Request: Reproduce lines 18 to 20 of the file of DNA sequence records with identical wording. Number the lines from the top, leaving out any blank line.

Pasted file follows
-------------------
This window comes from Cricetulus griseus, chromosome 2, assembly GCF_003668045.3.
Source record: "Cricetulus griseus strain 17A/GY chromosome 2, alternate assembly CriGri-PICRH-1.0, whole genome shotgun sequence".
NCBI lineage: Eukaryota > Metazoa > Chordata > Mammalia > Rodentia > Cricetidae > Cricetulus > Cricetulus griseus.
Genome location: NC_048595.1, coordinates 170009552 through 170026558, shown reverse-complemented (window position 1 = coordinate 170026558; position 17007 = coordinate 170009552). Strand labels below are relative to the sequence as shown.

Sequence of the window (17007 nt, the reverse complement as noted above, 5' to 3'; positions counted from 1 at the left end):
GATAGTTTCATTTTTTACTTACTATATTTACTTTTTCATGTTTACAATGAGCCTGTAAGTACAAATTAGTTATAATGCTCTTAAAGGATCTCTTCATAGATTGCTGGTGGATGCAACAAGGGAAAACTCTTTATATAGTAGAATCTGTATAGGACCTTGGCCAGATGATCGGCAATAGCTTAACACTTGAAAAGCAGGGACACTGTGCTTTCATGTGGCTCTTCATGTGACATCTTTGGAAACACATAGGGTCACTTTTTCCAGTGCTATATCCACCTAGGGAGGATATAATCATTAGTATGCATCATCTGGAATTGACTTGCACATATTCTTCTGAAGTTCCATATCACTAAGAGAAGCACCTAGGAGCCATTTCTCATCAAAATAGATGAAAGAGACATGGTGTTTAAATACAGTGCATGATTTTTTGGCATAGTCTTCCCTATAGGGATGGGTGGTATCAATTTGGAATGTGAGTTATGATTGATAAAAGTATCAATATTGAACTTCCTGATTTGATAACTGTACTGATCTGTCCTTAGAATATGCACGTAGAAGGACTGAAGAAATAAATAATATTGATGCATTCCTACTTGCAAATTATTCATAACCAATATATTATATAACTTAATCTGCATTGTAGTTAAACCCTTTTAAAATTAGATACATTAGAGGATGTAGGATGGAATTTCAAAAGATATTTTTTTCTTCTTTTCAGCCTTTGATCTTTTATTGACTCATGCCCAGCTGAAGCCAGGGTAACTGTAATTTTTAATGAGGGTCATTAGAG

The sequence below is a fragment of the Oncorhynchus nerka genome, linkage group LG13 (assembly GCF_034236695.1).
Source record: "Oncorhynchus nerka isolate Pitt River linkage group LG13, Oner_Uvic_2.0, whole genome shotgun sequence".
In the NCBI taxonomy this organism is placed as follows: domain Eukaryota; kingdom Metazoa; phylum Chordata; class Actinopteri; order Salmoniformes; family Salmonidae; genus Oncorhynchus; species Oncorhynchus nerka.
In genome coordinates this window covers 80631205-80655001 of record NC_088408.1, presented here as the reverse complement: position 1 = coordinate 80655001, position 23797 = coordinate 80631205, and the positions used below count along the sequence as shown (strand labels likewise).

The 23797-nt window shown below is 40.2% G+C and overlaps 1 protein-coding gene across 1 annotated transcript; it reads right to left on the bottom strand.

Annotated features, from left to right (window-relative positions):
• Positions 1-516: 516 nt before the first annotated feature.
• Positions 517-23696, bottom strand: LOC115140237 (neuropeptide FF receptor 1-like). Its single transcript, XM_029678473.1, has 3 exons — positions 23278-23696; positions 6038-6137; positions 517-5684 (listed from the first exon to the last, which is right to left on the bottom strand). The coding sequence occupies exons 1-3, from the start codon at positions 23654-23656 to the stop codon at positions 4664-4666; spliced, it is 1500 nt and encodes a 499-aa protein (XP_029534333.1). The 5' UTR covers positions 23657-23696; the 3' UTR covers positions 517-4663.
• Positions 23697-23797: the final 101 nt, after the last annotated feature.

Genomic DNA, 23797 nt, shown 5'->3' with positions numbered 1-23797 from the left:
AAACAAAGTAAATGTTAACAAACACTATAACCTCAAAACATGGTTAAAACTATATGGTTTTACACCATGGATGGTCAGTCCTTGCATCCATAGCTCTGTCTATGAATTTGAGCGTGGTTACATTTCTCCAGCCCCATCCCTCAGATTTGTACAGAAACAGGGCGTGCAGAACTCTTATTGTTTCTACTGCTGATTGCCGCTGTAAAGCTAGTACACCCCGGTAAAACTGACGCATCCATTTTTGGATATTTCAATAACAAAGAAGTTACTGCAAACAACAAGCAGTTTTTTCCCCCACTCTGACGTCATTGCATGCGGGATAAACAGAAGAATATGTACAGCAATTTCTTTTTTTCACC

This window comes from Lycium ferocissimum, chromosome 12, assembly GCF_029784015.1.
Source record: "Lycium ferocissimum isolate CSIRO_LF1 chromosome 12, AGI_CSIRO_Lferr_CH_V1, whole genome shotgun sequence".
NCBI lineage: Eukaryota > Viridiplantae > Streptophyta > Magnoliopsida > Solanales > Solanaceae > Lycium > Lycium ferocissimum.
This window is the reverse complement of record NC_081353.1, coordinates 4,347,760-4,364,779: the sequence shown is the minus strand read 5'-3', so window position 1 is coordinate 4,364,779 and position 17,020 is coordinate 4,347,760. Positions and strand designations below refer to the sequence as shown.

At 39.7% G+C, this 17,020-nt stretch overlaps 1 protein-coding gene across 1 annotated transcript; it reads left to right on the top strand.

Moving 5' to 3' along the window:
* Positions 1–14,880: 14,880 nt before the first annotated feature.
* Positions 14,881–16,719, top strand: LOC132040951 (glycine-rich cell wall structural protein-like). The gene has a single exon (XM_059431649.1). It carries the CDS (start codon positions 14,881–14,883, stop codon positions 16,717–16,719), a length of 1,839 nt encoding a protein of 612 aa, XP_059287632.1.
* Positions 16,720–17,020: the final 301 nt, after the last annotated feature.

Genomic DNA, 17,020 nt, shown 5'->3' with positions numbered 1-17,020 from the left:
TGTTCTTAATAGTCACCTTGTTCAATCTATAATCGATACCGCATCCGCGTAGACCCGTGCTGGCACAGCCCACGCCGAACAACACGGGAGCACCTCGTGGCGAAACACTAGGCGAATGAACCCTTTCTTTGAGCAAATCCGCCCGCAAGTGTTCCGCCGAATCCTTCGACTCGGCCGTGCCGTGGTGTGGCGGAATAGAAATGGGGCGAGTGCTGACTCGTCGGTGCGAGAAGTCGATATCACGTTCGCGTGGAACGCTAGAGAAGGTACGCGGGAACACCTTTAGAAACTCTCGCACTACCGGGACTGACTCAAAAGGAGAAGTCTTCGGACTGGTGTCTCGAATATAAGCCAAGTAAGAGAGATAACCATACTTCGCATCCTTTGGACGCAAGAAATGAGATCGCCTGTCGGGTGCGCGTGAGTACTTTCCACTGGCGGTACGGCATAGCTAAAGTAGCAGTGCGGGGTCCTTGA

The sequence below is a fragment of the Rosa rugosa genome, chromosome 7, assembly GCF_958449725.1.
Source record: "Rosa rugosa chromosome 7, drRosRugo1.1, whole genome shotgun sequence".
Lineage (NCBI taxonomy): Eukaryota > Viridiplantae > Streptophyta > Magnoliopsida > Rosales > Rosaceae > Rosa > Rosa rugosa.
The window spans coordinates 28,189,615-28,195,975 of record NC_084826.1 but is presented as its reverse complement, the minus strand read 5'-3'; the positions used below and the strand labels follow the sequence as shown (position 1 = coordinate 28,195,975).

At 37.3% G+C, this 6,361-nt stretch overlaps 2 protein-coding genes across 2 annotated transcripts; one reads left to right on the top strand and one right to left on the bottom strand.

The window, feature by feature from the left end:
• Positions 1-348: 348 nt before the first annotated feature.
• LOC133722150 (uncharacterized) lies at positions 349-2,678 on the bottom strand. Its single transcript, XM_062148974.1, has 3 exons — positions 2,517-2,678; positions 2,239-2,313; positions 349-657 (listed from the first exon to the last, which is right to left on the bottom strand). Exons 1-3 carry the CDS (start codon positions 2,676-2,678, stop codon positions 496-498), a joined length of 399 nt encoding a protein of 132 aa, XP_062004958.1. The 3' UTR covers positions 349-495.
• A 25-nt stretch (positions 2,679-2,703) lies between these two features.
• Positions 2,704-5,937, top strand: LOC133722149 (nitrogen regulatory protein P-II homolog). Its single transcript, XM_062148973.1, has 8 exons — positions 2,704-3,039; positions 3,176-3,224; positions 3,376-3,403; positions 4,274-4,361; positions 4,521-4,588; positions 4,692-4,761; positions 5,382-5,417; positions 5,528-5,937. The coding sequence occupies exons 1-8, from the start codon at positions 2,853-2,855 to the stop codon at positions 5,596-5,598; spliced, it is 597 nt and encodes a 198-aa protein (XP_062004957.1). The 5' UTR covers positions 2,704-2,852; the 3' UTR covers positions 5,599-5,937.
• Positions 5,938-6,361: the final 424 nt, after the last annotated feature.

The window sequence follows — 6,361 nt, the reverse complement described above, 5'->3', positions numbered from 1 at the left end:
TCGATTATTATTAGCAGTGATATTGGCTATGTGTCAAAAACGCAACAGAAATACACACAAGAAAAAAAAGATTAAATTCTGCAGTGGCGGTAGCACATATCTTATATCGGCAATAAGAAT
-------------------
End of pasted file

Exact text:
This window comes from Lycium ferocissimum, chromosome 12, assembly GCF_029784015.1.
Source record: "Lycium ferocissimum isolate CSIRO_LF1 chromosome 12, AGI_CSIRO_Lferr_CH_V1, whole genome shotgun sequence".
NCBI lineage: Eukaryota > Viridiplantae > Streptophyta > Magnoliopsida > Solanales > Solanaceae > Lycium > Lycium ferocissimum.